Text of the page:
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Card Brands Making Temporary Change to EMV Fraud Liability Shift


Prior to October 2015, card-present counterfeit fraud liability resided with credit card issuers. In October 2015, when the EMV liability shift took effect, liability shifted to the party that had not enabled chip – the merchant or card issuer. In some cases, merchants have been unable to implement EMV terminals due to EMV software certification delays and are bearing the cost of counterfeit fraud while they wait.  As a result, both Visa and American Express (as of 06/28/2016) have extended temporary modifications to the EMV liability shift.  It’s possible that other payment card brands may follow suit with similar EMV related chargeback modifications in the near future.

The current updates will help alleviate the effect of the liability shift on merchants that have yet to enable EMV acceptance as follows:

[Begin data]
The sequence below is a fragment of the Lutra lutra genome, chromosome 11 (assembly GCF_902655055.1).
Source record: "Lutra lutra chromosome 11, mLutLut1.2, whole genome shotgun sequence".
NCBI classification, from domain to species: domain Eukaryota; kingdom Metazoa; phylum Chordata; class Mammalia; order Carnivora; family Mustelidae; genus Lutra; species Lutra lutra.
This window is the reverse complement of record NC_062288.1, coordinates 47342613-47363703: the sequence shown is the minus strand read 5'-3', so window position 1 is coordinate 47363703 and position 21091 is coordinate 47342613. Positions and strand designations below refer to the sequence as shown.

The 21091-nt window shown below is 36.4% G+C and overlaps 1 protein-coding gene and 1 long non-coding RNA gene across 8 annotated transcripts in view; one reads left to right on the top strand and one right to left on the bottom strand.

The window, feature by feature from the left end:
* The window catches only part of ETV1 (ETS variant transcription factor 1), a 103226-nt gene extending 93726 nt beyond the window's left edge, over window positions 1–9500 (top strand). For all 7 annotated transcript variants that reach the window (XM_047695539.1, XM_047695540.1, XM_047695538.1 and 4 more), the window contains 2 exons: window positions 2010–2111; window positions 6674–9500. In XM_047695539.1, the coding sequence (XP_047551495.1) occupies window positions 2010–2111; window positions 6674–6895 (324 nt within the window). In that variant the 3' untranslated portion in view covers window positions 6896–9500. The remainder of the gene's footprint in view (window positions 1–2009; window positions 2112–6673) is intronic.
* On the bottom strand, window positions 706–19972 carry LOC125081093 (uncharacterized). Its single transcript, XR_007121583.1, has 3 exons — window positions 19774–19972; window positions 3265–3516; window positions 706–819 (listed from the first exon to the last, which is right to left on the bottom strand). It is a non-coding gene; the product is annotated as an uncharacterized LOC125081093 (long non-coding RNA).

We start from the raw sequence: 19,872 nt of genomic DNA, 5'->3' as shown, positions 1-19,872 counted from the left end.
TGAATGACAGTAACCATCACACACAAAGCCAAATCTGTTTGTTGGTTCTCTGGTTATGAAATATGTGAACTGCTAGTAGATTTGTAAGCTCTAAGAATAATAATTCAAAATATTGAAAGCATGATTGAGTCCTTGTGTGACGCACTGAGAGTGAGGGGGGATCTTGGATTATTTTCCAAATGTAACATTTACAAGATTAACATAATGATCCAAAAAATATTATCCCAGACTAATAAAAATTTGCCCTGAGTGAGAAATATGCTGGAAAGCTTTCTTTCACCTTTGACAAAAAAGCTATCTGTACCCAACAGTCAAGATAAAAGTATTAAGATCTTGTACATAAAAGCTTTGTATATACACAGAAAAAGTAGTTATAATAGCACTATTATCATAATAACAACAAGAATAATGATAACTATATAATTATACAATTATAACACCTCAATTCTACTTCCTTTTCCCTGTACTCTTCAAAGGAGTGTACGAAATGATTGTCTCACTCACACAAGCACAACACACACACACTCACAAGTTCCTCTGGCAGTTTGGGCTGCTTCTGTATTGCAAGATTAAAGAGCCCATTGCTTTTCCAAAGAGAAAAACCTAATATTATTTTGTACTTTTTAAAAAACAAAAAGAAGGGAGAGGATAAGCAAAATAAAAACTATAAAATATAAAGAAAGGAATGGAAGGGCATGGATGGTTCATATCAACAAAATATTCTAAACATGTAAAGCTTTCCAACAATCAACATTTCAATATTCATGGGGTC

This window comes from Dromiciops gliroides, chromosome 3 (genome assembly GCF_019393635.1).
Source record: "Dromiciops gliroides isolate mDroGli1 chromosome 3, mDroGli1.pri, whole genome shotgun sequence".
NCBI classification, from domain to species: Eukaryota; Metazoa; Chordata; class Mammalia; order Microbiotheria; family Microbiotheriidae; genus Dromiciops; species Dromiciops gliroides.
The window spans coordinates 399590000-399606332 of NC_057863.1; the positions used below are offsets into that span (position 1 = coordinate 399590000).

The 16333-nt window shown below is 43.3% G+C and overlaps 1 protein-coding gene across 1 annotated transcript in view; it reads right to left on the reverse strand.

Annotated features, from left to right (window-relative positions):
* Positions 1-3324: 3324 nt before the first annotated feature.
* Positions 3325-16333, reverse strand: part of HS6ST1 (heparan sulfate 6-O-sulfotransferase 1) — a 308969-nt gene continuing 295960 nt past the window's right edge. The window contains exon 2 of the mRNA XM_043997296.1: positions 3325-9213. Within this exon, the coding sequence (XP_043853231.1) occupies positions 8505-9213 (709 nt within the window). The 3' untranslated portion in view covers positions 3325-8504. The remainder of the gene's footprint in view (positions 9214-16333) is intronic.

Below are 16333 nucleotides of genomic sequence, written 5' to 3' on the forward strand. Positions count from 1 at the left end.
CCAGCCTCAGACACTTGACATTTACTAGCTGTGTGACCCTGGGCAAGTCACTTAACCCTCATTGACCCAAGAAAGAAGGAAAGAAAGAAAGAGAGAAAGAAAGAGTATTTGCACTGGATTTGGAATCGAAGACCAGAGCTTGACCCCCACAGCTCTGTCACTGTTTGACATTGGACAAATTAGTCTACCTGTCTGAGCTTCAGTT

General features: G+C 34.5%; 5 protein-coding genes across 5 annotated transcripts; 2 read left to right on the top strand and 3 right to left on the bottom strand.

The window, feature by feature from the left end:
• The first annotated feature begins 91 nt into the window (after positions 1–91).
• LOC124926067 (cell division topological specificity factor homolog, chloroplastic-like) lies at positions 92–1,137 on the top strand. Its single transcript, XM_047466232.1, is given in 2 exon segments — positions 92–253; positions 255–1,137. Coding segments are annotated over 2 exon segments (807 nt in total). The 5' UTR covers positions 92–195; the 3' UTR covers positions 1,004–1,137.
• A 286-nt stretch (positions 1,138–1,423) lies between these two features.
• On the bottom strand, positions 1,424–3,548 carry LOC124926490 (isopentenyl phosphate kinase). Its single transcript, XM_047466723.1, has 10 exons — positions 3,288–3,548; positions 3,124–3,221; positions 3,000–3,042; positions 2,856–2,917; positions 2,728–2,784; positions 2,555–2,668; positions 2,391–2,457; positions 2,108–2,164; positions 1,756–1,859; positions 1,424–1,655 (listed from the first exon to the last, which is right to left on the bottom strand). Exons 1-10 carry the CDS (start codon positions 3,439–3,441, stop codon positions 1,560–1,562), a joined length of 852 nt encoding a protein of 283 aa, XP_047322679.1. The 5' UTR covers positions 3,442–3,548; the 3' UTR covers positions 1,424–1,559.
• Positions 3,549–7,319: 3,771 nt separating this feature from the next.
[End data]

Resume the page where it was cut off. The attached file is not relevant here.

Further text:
• 10 Chargeback Maximum: limiting chargebacks to 10 counterfeit transactions per payment card account, with issuers assuming liability for all fraudulent transactions on the account thereafter, reinforces the responsibility issuers currently have to detect and act quickly on counterfeit fraud. This change is focused on a small percentage of accounts with a high number of chargebacks and is expected to reduce counterfeit chargeback transactions by 4 percent and counterfeit fraud dollars by 11 percent.  This adjustment will be effective 10/15/2016 – 04/13/2018 for Visa and by the end of 2016 through April 2018 for American Express.

Although American Express has yet to release specific operating details, Visa has indicated that their modifications will be enforced primarily through system blocks which will preclude card issuers from sending chargebacks fitting these parameters.

If you have any questions about chargebacks you can call us or write us and learn from our experts.

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